Understanding the Difference between Fear & Anxiety
Fear = emotional response to a known or definite threat
Anxiety = a diffuse, unpleasant, vague sense of apprehension that is often due to an imprecise or unknown threat
It’s normal for children and adolescents to experience some level of fear as they grow, and the vast majority of children wrestle with a least a few fears at any given age. Whether a child is two, twelve or sixteen years old, it would be unusual for him or her to be "fear-free." (Focus on the Family Canada)
As children grow, they overcome some fears, and new fears may take their place. In fact, children of similar ages tend to share similar types of fears.
Common fears in adolescents and teens include:
· Ages 7-12 – dogs, school issues, performance anxiety, social anxiety, fires, heights, darkness, thunderstorms, burglars, kidnappers, injury, illness, death, natural disasters, nuclear war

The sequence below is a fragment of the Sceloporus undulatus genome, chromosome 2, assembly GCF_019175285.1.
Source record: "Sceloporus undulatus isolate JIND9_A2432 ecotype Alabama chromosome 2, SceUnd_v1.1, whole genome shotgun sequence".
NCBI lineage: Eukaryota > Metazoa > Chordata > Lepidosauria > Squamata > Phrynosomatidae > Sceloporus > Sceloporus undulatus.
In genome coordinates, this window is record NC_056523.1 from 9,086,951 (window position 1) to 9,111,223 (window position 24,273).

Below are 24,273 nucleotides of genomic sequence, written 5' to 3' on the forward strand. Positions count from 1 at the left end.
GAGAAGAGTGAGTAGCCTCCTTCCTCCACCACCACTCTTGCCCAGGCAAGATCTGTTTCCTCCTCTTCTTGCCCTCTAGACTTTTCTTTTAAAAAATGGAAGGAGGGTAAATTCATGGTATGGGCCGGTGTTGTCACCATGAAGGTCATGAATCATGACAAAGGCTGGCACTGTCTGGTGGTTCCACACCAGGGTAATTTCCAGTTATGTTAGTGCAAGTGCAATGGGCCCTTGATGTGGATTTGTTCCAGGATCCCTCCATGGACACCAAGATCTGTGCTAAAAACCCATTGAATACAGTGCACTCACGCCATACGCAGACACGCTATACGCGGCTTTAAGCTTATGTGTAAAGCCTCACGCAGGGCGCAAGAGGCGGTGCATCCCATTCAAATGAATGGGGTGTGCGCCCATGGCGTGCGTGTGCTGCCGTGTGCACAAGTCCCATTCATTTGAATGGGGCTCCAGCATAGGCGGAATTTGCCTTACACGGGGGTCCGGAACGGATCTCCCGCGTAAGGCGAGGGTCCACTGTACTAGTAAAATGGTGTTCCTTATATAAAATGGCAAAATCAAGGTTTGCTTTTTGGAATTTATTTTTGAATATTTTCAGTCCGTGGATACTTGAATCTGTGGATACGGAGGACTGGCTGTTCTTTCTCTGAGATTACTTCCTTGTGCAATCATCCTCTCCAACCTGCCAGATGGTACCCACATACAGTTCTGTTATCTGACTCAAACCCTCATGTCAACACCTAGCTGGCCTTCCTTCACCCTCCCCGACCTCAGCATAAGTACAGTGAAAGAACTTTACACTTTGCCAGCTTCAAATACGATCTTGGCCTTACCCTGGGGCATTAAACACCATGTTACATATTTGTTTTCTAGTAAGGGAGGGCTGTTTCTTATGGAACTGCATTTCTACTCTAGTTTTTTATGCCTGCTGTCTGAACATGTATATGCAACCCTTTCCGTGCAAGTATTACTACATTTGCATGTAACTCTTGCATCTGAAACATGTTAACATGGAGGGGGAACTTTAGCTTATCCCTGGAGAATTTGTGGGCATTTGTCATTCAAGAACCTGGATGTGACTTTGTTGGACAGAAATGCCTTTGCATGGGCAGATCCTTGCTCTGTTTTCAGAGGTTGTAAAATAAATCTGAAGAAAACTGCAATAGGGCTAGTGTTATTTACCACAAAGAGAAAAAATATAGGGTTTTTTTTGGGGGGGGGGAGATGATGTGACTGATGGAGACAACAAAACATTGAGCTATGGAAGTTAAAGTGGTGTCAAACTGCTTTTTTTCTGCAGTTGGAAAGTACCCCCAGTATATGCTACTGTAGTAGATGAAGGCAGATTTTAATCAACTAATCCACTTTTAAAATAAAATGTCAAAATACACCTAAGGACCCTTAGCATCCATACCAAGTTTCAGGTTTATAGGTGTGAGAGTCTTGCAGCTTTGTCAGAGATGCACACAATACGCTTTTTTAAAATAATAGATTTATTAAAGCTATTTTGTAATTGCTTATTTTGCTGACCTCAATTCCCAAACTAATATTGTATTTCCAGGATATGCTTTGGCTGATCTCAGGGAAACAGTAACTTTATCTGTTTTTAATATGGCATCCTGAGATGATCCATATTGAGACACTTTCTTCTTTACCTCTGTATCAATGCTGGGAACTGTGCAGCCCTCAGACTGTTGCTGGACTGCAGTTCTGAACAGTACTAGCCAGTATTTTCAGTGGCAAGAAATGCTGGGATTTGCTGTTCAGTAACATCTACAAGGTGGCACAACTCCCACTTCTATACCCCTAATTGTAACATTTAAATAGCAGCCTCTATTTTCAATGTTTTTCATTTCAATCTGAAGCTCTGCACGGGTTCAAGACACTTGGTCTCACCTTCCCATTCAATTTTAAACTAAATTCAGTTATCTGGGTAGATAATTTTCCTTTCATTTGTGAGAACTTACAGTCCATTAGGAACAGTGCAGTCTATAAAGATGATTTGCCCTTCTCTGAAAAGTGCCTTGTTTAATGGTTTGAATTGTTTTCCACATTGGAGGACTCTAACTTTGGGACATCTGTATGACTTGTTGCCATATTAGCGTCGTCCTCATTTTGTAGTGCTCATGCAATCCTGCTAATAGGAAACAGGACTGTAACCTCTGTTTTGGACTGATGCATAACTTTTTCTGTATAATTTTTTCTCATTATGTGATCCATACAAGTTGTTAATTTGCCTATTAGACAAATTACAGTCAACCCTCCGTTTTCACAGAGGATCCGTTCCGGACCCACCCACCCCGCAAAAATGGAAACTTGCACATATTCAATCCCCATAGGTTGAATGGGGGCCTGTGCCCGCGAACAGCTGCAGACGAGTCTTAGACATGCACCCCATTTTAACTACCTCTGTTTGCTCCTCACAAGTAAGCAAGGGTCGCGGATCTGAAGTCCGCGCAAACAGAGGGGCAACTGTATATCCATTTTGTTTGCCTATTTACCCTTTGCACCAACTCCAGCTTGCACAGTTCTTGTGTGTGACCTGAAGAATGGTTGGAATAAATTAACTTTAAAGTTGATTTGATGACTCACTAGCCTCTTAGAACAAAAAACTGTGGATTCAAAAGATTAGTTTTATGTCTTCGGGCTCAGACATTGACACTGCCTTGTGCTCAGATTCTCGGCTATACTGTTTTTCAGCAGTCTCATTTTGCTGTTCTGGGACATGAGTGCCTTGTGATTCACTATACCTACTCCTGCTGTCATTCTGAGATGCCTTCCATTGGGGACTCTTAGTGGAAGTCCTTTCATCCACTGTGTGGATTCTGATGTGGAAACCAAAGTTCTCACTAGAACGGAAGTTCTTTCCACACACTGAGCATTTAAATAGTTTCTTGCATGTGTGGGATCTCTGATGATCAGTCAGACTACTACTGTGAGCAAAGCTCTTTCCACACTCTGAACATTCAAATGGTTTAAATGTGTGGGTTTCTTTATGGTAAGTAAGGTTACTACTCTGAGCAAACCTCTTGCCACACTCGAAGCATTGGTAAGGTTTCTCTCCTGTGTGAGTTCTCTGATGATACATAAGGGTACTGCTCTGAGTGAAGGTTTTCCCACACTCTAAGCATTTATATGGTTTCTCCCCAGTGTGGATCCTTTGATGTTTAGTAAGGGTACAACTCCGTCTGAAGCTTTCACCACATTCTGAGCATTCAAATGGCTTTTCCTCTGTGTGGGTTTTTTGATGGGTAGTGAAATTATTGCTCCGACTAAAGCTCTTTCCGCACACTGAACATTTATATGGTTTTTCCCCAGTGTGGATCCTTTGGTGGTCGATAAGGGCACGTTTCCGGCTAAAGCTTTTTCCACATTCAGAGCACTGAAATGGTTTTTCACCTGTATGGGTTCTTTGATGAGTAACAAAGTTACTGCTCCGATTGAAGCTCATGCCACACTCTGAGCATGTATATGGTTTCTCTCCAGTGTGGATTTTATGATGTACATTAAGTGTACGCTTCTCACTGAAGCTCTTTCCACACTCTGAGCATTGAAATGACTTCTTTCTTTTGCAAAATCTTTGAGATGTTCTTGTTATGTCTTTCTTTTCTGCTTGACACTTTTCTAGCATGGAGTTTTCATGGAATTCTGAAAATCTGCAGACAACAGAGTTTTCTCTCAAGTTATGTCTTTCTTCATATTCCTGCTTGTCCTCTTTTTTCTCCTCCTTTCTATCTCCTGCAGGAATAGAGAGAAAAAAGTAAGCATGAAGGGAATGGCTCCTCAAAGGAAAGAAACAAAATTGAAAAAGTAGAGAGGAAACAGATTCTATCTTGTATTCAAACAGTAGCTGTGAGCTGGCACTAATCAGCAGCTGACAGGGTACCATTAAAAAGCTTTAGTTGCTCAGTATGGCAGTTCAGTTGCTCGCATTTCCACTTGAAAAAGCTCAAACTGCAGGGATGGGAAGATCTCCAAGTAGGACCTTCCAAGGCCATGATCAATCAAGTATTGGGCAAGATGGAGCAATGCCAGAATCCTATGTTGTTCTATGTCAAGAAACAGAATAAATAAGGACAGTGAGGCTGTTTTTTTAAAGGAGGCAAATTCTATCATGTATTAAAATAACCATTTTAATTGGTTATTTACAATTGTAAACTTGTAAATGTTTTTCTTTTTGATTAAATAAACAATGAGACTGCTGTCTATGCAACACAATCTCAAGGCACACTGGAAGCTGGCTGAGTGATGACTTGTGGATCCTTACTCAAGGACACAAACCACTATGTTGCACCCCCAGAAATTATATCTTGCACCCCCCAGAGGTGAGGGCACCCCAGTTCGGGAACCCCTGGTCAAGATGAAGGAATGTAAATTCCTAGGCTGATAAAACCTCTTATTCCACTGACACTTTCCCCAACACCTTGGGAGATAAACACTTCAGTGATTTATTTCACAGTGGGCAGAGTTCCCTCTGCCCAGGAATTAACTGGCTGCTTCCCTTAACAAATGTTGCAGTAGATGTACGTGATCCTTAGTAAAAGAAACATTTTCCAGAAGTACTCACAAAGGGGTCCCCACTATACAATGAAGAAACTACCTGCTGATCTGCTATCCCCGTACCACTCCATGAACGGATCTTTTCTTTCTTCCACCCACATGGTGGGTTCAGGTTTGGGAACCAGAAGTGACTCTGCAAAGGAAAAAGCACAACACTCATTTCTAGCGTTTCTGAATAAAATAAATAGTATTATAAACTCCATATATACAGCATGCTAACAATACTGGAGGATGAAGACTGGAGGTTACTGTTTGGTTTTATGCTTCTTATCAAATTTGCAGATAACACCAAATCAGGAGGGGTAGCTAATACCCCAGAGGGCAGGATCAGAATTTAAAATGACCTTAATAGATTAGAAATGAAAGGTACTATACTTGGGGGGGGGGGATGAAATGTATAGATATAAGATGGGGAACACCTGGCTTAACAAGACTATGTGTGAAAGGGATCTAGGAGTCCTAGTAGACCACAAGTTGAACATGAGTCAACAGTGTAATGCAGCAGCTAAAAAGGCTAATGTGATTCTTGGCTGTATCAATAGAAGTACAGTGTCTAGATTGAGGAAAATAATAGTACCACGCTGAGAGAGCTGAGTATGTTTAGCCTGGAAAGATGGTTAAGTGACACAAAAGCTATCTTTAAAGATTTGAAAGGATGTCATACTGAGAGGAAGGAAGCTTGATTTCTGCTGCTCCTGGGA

· Teens – school issues, performance anxiety, social anxiety, personal future, natural disasters, nuclear war
Fear can be a great way to adolescents and teens to learn about paying attention to warning signs in their own bodies, and it can open to the door to valuable communication between children and guardians. For some tips on discussing fear with your child, check out the article “Appreciating Fear in Adolescents”
Fear and anxiety begin to become problematic when children are not able to return to normal activities after comforting. One of the most definitive signs of an anxiety disorder is an excessive, irrational fear or dread that lasts for at least six months, and that significantly interferes with a child’s enjoyment of life at school and at home. If you are worried that your child’s fear is becoming a bigger issue, it can be helpful to seek more information from your pediatrician or a mental health professional such as a psychologist, social worker, or counselor.